city budget

Michael Keating

Two Cincinnati Council Members are supporting a plan to eliminate all the proposed firefighter layoffs while reducing police officer layoffs to 25.  

Vice Mayor Roxanne Qualls and Council Member Chris Seelbach announced the proposal Thursday.

“We will continue to look for additional savings that could reduce layoffs even further,” Qualls said in a press release.  “We must preserve essential services that keep all of our neighborhoods safe and clean.”

Sarah Ramsey

Cincinnati Mayor Mark Mallory's budget plan released Wednesday reduces the number of police and fire department layoffs.  But 53 firefighters and 49 police officers would still be out of work in early June.  

Mallory said he believes the public safety layoffs are unavoidable.

Jay Hanselman

Cincinnati City Manager Milton Dohoney Thursday presented his proposed budget for the new fiscal year that begins on July 1st.   His plan included layoffs for 201 city employees, but that’s down from the 344 he first discussed last month.

Dohoney’s budget plan was given to Mayor Mark Mallory, who now has ten days to review it and make changes before sending it to City Council.

Jay Hanselman

Can Cincinnati balance its next budget without money from a proposed parking lease or massive layoffs?  The answer to that question depends on who you ask.  

City administrators say it's mathematically impossible to balance without one or the other.  

But some Council Members disagree.  P.G. Sittenfeld said during a special meeting Thursday there are options.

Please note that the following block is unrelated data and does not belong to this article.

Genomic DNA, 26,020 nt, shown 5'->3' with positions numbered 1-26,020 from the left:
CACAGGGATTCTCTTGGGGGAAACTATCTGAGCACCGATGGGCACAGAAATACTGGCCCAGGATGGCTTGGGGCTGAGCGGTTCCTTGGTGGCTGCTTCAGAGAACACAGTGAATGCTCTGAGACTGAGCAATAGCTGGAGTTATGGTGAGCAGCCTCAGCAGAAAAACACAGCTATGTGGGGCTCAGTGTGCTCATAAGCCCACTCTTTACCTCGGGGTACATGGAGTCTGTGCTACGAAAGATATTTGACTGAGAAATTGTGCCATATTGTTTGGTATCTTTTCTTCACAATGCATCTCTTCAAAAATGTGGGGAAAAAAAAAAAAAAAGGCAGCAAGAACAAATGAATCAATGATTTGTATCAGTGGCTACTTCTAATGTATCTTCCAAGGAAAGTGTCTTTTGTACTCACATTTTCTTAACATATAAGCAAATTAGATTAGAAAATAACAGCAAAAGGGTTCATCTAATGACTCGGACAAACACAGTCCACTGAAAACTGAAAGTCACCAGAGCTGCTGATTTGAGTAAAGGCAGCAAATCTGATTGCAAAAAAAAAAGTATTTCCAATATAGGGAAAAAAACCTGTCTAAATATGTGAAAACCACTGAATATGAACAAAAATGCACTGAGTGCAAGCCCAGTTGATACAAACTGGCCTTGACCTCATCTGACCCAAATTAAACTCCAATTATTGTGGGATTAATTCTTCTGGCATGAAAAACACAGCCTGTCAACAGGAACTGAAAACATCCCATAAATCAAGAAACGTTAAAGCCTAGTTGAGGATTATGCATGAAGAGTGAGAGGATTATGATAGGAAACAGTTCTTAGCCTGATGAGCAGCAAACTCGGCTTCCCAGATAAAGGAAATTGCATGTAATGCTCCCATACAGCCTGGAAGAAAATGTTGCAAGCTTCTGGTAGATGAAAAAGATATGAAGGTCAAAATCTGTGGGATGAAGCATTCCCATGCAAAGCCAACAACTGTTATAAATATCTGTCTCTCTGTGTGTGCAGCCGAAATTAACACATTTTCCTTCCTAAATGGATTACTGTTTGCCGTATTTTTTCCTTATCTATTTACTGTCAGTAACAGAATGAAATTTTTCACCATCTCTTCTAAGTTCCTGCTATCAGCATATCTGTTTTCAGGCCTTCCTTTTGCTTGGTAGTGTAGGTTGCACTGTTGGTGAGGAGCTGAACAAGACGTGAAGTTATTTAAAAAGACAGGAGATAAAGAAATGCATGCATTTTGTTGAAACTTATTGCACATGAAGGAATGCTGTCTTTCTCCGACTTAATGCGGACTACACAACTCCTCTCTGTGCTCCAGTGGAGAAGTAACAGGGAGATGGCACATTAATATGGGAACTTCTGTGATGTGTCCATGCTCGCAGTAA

Proponents of Cincinnati’s plan to lease the operation of its parking meters and garages say it’s critical to solving the city’s budget problems. But opponents to the proposal say it’s a bad deal for the city and its residents.

Join us Thursday morning March 21 at 9:20, as we explore the details and possible outcomes of the parking lease proposal fight. You can send your questions or comments to impact@wvxu.org. We’re also on Facebook and Twitter. Impact Cincinnati, on 91.7, WVXU.

Cincinnati’s City Manager has laid out a plan to let a public/private partnership lease and operate some the city’s parking garages and all the city’s parking meters.  

Now City Council has to decide whether to approve it.  

The city would partner with the Greater Cincinnati Port Authority and four other companies to operate the system.  

City Manager Milton Dohoney, Jr. addressed the issue of parking rate Tuesday during a presentation to Council’s Budget and Finance Committee.

Jay Hanselman

The full Cincinnati Council has formally approved the 2013 city budget.

Most of the votes were 6-3…with Qualls, Young, Quinlivan, Seelbach, Simpson and Thomas voting yes and Sittenfeld, Smitherman and Winburn voting no.

Council didn’t vote Friday to approve leasing the operation of some city parking facilities to a private company.

Jay Hanselman

The full Cincinnati Council will vote Friday on the nearly 20 documents needed to adopt the city's 2013 budget.  

The Budget and Finance Committee Thursday approved the framework for the spending plan.  It takes the city manager's recommended budget and makes some ten changes to it.  

Cincinnati's City Manager released more details Tuesday about 8 of the 9 companies that submitted proposals to operate some of the city's parking facilities. 

Milton Dohoney, Jr. said in a memo 3 of the firms are offering an upfront payment ranging from $100 to $150 million plus revenue sharing provisions. 

Jay Hanselman

Cincinnati Council will spend the rest of the week completing work on the 2013 city budget. 

About 40 people spoke during the final public hearing Monday night in Corryville.

There were again a number of speakers who asked Council to preserve funding for Media Bridges.  It operates several cable-access channels and a small radio station in the city.

Executive Director Tom Bishop said turnout for the group should show Council Members the value of the service.

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